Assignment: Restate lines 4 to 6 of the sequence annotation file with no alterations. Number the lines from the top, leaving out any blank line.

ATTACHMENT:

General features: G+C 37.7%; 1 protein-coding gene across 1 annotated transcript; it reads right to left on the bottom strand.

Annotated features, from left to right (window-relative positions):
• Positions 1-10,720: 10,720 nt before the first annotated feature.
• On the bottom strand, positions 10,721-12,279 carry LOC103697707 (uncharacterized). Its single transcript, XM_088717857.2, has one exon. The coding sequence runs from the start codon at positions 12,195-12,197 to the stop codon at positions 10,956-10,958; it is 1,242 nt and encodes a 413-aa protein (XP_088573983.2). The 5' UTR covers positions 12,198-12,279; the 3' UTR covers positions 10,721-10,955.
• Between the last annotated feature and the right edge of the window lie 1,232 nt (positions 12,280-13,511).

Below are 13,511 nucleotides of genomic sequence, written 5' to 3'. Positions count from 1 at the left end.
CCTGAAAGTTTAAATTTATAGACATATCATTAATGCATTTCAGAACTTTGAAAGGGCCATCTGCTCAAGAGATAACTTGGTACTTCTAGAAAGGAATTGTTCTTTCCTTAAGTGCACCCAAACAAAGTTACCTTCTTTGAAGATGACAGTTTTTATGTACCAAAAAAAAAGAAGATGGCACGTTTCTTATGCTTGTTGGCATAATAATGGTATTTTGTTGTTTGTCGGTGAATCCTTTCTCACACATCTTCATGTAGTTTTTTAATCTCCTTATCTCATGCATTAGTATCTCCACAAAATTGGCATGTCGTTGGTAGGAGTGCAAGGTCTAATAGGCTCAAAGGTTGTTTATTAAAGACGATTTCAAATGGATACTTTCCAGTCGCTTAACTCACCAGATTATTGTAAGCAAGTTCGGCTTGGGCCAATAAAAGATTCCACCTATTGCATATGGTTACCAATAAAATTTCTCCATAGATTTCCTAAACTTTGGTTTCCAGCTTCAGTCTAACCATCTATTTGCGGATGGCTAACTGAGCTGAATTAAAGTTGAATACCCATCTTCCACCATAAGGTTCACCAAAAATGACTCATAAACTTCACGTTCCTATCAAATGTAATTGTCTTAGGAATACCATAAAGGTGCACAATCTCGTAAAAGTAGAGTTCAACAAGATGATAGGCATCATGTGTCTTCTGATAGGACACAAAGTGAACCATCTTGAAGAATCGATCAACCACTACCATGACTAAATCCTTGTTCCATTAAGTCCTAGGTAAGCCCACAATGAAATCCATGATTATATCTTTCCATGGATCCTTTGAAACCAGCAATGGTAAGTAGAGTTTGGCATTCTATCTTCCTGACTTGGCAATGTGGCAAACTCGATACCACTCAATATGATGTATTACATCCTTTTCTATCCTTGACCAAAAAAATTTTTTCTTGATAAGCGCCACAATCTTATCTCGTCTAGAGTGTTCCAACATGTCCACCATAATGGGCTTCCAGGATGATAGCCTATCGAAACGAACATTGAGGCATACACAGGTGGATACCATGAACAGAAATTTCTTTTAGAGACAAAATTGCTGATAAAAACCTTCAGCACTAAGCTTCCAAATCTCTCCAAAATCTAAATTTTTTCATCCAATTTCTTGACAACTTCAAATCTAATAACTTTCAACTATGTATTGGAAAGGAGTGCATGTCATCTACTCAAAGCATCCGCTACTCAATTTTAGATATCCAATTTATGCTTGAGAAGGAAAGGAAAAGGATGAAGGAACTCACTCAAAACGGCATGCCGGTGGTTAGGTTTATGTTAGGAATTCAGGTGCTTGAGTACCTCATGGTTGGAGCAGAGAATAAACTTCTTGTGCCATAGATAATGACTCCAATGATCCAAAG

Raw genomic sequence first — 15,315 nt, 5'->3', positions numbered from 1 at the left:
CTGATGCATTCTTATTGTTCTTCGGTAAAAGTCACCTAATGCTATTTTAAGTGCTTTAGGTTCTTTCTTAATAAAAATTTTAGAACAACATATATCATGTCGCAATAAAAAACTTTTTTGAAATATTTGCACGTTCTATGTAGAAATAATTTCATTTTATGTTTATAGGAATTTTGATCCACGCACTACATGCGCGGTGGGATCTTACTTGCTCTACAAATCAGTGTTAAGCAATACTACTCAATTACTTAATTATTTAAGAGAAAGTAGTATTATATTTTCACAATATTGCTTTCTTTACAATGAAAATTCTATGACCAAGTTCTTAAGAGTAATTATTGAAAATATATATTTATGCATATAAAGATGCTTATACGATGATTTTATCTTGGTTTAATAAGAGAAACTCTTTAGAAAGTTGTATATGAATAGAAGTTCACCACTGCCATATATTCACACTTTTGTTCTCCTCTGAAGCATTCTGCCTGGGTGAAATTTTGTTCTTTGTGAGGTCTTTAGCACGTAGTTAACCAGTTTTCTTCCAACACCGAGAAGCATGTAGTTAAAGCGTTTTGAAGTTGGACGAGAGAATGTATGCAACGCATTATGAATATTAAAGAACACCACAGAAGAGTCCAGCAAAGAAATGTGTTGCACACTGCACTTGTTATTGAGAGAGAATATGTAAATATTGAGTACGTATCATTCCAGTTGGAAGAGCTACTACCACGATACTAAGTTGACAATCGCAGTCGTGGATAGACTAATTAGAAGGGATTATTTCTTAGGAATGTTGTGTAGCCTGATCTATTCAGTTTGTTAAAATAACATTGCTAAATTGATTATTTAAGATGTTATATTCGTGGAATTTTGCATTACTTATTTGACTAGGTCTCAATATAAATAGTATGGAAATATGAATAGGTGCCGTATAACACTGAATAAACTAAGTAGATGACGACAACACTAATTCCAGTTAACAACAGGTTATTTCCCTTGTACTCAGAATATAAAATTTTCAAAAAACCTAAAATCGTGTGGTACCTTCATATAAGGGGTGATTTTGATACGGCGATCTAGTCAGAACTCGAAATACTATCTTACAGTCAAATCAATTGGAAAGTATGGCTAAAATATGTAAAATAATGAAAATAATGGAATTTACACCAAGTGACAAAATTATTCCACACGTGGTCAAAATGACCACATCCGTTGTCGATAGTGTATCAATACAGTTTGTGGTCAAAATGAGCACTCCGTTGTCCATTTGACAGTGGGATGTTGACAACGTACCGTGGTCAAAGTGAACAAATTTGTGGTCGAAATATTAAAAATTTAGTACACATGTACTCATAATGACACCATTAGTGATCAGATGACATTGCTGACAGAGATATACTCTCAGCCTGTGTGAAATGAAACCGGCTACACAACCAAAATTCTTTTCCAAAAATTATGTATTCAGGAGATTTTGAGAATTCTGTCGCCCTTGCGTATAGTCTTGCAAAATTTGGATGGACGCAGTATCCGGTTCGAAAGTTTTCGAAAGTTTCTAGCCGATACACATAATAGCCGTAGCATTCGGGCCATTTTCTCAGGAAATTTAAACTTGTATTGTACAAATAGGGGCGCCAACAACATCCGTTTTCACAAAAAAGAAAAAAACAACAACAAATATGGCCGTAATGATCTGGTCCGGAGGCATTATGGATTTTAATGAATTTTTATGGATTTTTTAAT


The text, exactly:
• On the bottom strand, positions 10,721-12,279 carry LOC103697707 (uncharacterized). Its single transcript, XM_088717857.2, has one exon. The coding sequence runs from the start codon at positions 12,195-12,197 to the stop codon at positions 10,956-10,958; it is 1,242 nt and encodes a 413-aa protein (XP_088573983.2). The 5' UTR covers positions 12,198-12,279; the 3' UTR covers positions 10,721-10,955.
• Between the last annotated feature and the right edge of the window lie 1,232 nt (positions 12,280-13,511).

Below are 13,511 nucleotides of genomic sequence, written 5' to 3'. Positions count from 1 at the left end.